Gabe Schamberg     Research     Teaching     CV

Here are some of the research areas that I have worked in, am currently working in, or look forward to working in (in no particular order).

Information Theoretic Approaches to Quantifying Specific Causal Influence

To set the stage, consider this: does the lottery have a causal effect on an individual’s spending habits? It’s reasonable to expect that those who have won the lottery will answer yes and those who have not won the lottery will answer no. What happens when we use information theory to try and quantify this? Letting \(X\) be a binary variable representing win/loss of lottery and \(Y\) represent an individuals spending, we know that the mutual information satisfies \(I(X;Y)\le H(X) \approx 0\), because there is virtually no chance of winning the lottery. This stands in stark contrast to something like the average causal effect which looks at the difference in expected difference in spending between someone who has won the lottery and someone who has not (this is big!).

In this line of work, I look at (1) how we can use information theory to measure these kinds of effects, which I call specific causal effects, (2) what is the interpretation of these measures as compared with things like the average causal effect, and (3) how can we estimate these measures to learn more about what’s going on in real datasets.

Relevant Publications:

  • G Schamberg, W Chapman, S-P Xie, and TP Coleman, “Direct and Indirect Effects – An Information Theoretic Perspective,” Entropy, Volume 22, Issue 8, July 2020. [Entropy] [arXiv] [Code Ocean]
  • G Schamberg and TP Coleman, “Measuring Sample Path Causal Influences with Relative Entropy,” IEEE Transactions on Information Theory, Volume 66, Issue 5, May 2020. [arXiv][IEEE Xplore][Code Ocean]
  • G Schamberg and TP Coleman, “Quantifying Context-Dependent Causal Influences,” NeurIPS Workshop On Causal Learning, December 2018. [workshop] [pdf]
  • G Schamberg and TP Coleman, “A Sample Path Measure of Causal Influence,” IEEE International Symposium on Information Theory (ISIT), June 2018. [IEEE Xplore] [arXiv]

Applications of Information Decompositions

The partial information decomposition (PID) problem attempts to decompose information two variables (say, \(X\) and \(Y\)) have about a third variable (\(M\)) into four distinct components: information about \(M\) that is uniquely encoded in \(X\), uniquely encoded in \(Y\), redundantly encoded in \(X\) and \(Y\), and synergistically encoded in \(X\) and \(Y\). While candidate definitions of PIDs abound, there has been less effort to apply PIDs to real-world data and justify specific PIDs in different applied contexts. Stay tuned!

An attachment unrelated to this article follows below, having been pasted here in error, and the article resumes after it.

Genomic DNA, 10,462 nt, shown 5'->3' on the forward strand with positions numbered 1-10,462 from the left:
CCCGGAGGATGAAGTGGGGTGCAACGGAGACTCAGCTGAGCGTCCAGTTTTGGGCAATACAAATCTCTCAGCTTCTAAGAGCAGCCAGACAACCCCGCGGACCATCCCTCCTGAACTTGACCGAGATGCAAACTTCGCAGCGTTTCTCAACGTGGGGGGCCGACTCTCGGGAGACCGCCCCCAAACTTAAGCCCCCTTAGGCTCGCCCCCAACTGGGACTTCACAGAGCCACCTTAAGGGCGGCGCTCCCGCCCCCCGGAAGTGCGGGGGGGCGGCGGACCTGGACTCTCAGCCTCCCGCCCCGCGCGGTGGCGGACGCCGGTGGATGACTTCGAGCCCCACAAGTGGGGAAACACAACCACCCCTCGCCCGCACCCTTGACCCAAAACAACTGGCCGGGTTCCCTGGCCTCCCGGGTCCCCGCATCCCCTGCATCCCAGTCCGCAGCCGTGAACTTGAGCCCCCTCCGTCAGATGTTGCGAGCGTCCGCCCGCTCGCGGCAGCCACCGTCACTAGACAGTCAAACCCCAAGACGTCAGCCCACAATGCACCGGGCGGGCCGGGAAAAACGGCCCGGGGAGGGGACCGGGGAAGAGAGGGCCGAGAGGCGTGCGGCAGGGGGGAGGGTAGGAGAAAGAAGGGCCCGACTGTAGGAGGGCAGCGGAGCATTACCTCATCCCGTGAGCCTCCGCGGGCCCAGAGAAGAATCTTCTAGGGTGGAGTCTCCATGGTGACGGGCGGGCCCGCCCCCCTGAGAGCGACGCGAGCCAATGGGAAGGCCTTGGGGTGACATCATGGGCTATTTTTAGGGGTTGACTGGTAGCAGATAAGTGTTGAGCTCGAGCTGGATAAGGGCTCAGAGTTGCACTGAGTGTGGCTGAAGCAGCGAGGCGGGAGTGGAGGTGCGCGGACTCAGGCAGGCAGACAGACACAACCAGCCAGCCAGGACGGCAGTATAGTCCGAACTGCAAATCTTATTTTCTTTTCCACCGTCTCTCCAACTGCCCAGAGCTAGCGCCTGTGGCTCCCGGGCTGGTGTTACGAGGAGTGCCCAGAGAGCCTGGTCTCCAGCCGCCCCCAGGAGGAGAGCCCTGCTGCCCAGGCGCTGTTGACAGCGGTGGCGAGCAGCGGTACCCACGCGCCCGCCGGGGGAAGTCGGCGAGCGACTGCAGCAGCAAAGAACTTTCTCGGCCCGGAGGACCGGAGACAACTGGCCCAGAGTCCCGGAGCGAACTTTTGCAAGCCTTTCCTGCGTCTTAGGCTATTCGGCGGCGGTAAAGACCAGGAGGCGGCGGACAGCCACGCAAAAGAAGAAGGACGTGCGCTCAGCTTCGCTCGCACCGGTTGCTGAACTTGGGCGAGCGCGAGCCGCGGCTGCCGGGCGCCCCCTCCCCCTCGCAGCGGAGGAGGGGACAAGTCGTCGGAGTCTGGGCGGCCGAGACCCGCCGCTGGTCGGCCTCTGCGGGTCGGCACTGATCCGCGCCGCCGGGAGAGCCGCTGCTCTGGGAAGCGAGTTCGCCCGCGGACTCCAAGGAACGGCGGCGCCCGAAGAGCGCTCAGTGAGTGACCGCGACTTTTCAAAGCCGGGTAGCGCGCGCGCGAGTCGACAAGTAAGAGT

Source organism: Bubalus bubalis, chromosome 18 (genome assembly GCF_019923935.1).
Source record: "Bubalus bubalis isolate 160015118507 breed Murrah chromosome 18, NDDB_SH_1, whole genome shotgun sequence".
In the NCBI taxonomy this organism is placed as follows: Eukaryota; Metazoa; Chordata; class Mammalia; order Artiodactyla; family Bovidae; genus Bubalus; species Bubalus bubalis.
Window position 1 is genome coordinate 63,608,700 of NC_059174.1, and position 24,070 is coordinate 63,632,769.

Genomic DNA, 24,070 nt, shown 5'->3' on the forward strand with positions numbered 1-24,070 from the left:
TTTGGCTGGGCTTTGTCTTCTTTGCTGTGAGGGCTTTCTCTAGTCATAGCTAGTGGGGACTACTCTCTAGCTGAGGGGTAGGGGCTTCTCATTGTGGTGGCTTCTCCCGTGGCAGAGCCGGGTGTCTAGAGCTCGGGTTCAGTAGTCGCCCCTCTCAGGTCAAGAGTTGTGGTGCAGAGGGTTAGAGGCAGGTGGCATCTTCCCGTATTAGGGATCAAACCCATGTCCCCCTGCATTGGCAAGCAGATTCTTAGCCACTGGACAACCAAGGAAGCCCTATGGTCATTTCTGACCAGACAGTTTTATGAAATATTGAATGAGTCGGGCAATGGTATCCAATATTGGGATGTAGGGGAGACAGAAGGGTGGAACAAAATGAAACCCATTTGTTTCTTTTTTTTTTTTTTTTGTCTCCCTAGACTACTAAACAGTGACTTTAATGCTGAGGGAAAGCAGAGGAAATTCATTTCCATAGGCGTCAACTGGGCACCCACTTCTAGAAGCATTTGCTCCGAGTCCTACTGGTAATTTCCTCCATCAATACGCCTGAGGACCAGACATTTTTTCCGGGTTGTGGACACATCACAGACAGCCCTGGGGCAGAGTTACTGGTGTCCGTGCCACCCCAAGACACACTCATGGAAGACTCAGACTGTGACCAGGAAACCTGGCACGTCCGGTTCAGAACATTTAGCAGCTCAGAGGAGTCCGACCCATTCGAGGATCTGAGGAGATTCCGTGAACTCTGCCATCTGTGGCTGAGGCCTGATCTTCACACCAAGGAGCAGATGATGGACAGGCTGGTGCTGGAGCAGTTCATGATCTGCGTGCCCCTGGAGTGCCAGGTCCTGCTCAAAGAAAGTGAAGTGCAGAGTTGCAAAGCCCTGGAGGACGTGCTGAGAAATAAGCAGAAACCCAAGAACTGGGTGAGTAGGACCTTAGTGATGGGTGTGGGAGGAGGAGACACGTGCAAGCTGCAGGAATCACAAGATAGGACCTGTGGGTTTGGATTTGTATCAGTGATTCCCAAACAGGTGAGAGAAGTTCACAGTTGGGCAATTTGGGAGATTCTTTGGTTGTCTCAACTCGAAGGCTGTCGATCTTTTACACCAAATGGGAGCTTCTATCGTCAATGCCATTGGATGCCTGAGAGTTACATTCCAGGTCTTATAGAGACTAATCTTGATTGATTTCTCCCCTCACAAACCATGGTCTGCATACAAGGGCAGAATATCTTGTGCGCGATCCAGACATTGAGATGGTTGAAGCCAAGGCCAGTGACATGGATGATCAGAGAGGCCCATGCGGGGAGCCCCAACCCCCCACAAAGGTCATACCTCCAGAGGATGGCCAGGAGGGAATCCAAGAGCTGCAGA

Automated Anesthetic Delivery

Consider the autopilot function in airplanes. For much of the flight, we can rely on the airplane to relieve some of the burden from pilots, all the while knowing that the pilot is available to take over should it be necessary. The goal of this project is not to replace anesthesiologists, but to provide support so that at any time, the anesthesiologist can focus on the most pressing aspect of a given case. Automating the delivery of anesthetic drug requires (1) reliably characterizing a patient’s anesthetic state from measured signals and (2) reliably determining the amount of drug that is needed in order to place a patient in a desired anesthetic state. My work on this problem involves building state-space models to address (1) and using reinforcement learning to address (2).

Relevant Publications:

  • G Schamberg*, MA Badgeley*, EN Brown, “Controlling Level of Unconsciousness by Titrating Propofol with Deep Reinforcement Learning,” International Conference on Artifical Intelligence in Medicine (AIME), August 2020 (Best Paper Award).
  • G Schamberg*, S Chakravarty*, T Baum, EN Brown, “Inferring neural dynamics during burst-suppression using a neurophysiology-inspired switching state-space model,” IEEE Asilomar Conference on Signals, Systems, and Computers, November 2020 (To appear).

* = equal contribution

Non-Markov Latent Time-Series Estimation with Non-Linear Observations

The problem considered here is a generalization of the Kalman smoothing problem with non-Markov priors on the signal dynamics and/or the measurements obey an arbitrary log-concave likelihood model. For example, a group-sparsity prior on the dynamics could be used to promote estimates where only a few elements of the latent signal vary, or Bernoulli likelihoods could be used to model binary observations. We show that the alternating direction method of multipliers enables an iterative solution wherein the observations and dynamics can be optimized for separately and subsequently merged using a standard Kalman smoother.

Relevant Publications:

  • G Schamberg, D Ba, and TP Coleman, “A Modularized Efficient Framework for Non-Markov Time Series Estimation,” IEEE Transactions on Signal Processing, Volume 66, Issue 12, June 2018. [IEEE Xplore] [arXiv] [Code Ocean]
  • A Allegra, A Gharibans, G Schamberg, D Kunkel, and TP Coleman, “Bayesian Inverse Methods for Spatiotemporal Characterization of Gastric Electrical Activity from Cutaneous Multi-Electrode Recording,” PLOS ONE, Volume 14, Issue 10, October 2019. [pdf]
  • G Schamberg, M Wagner, D Ba, and TP Coleman, “Efficient Low-Rank Spectrotemporal Decomposition using ADMM,” IEEE Statistical Signal Processing Workshop, June 2016. [IEEE Xplore]